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First fare 2011 sensors for frc robots


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First fare 2011 sensors for frc robots

  1. 1. Dennis C. Erickson ~ Senior Mentor for Teams 1510 and 2898 1  
  2. 2. A  Wide  Variety  of  Sensors  can  be  Used  to   enhance  the  operation  of  the  Robot     Primarily  used  in  the  Offensive    Mode  but  are   also  used  in  Defensive  Operations  as  an  Environment  Monitor  (e.g.,  Something’s  Coming)   2  
  3. 3. 3  
  4. 4. Input  devices  used  to  aid  in  driving  the  robot  and  to  make  autonomous   decisions   4  
  5. 5. • Photoelectric  Sensor  • Shaft  Encoder  Sensor  • Yaw  Rate  Gyro  Sensor  • 3-­‐Axis  Accelerometer  Sensor  • Ultrasonic  Detector  Sensor  • Gear  Tooth  Sensor  • Misc  Pneumatic  Sensors      Also  joysticks  and  video  cameras  could  be  considered  sensors   5  
  6. 6. Use  to  determine  distance  to  friend  or  foe.  Good  from  about  8  inches  to  20  feet  Suggest  using  a  software  filter  to  smooth  the  data   Operates  at  42kHz  with   readings  every  50ms   6  
  7. 7. The  Block  Diagram  and  the  Front  Panel  Used  in  the  Main  Robot  Application   7  
  8. 8. Yaw  Rate  Gyro  Senses  angular  changes  about  the  top  surface  axis  of  the  device  and  provides  an  output  voltage  proportional  to  the  instantaneous  angular  rate  change.  The  output  is  useful  for  guidance,  stability,  rate  of  closure  and  control  of  the  robot  platform.  Inertial  guidance    Especially  useful  in  designing  “smart”  Autonomous  software     Best  to  mount  flat   near  the  robot’s   center  of  rotation   8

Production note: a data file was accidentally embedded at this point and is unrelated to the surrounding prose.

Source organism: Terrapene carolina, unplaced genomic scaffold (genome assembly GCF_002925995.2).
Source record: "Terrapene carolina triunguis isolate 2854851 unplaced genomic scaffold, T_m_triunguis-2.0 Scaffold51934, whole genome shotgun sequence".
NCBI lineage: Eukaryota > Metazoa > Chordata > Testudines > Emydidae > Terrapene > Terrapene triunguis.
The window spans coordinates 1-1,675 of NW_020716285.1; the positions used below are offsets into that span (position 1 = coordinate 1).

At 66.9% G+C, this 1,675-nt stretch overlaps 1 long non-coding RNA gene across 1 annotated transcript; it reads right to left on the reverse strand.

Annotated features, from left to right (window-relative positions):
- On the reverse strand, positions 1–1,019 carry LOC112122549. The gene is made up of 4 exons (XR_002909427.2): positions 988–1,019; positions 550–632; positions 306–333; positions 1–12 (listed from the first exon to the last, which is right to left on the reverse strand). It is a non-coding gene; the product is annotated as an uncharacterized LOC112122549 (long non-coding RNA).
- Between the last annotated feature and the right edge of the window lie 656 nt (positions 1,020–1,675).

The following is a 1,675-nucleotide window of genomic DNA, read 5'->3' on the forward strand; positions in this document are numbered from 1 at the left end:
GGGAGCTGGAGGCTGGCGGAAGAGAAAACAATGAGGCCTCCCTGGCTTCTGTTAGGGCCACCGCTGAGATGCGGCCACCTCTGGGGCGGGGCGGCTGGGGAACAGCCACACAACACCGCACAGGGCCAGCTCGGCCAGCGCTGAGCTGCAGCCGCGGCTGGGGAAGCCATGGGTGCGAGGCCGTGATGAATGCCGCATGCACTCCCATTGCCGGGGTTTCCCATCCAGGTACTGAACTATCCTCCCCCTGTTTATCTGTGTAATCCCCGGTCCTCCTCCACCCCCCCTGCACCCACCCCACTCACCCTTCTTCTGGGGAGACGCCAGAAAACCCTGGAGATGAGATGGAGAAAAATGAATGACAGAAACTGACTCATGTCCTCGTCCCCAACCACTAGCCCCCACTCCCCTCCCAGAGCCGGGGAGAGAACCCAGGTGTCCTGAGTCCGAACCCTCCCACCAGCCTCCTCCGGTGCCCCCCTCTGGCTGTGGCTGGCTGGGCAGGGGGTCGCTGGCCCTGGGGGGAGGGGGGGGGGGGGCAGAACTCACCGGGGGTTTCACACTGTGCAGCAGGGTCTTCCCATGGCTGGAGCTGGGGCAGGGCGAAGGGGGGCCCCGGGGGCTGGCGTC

9. 9. Front  Panel  and  Diagram   9  
  10. 10. Use  to  determine  rate  of  closure,  vibration,  dynamic  or  static  motion   10  
  11. 11. Sample  code  used  to  read  the  sensor  and  apply  bounds  to  the  data  for  alarming   11  
  12. 12. Knowing  the  instantaneous  robot  angle  and  distance  traveled  at  that  angle,  the  position  on  the  field  can  be  determined.   12  
  13. 13. Hall  Effect  sensor  used  for  detecting  and  counting  magnetic  fields  from  ferrous  gear  teeth  related  to  a  robot’s  drive  operations.  For  example,  it  can  count  teeth  on  a  gear  to  measure  and,  through  the  RC,  control  robot  speed.   Use  counter   VIs  for   analysis.   13  
  14. 14. Use  to  determine  rate  of  closure,  count  events  (wheel  rotations),  monitor  chain  health  Used  in  conjunction  with  the  counter  VIs  Mostly  located  on  a  gear  box  or  a  motor   14  
  15. 15. Diagram  and  Front  Panel  Example   15  
  16. 16. Two  types:  • Reflective  –  A  light  beam  is  reflected  off  an  object  and  that  reflection  detected  by  a  photo  sensitive  device  • Transmissive  (Beam  Break)  –  A  light  beam  is  interrupted  by  an  object    Use  to  determine  the  presence    or  absence  of  objects  (balls,  etc)   16  
  17. 17. Essentially  a  sensor  that  provides  for  a  User  interface  to  the  control  system  Two  types  of  data:  • Robot  direction  control  (Forward,  reverse,  turning)  • Up  to  12  User  defined  switches  (Program  modifications,  belt  controls,  etc.)  Uses  USB  connections  and  can  have  up  to  4  joysticks:  • In  Tank  mode,  2  joysticks  are  needed  • In  Arcade  mode,  one  joystick  is  needed  • If  switches  are  required,  a  joystick  is  a  simple  way  to  control  belts  and  other  robot  motors,  relays,  solenoids,  etc.   17  
  18. 18. Front  Panel  and  Diagram   18  
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  20. 20. Front  Panel  and  Diagram   20  
  21. 21. Dennis C. Erickson -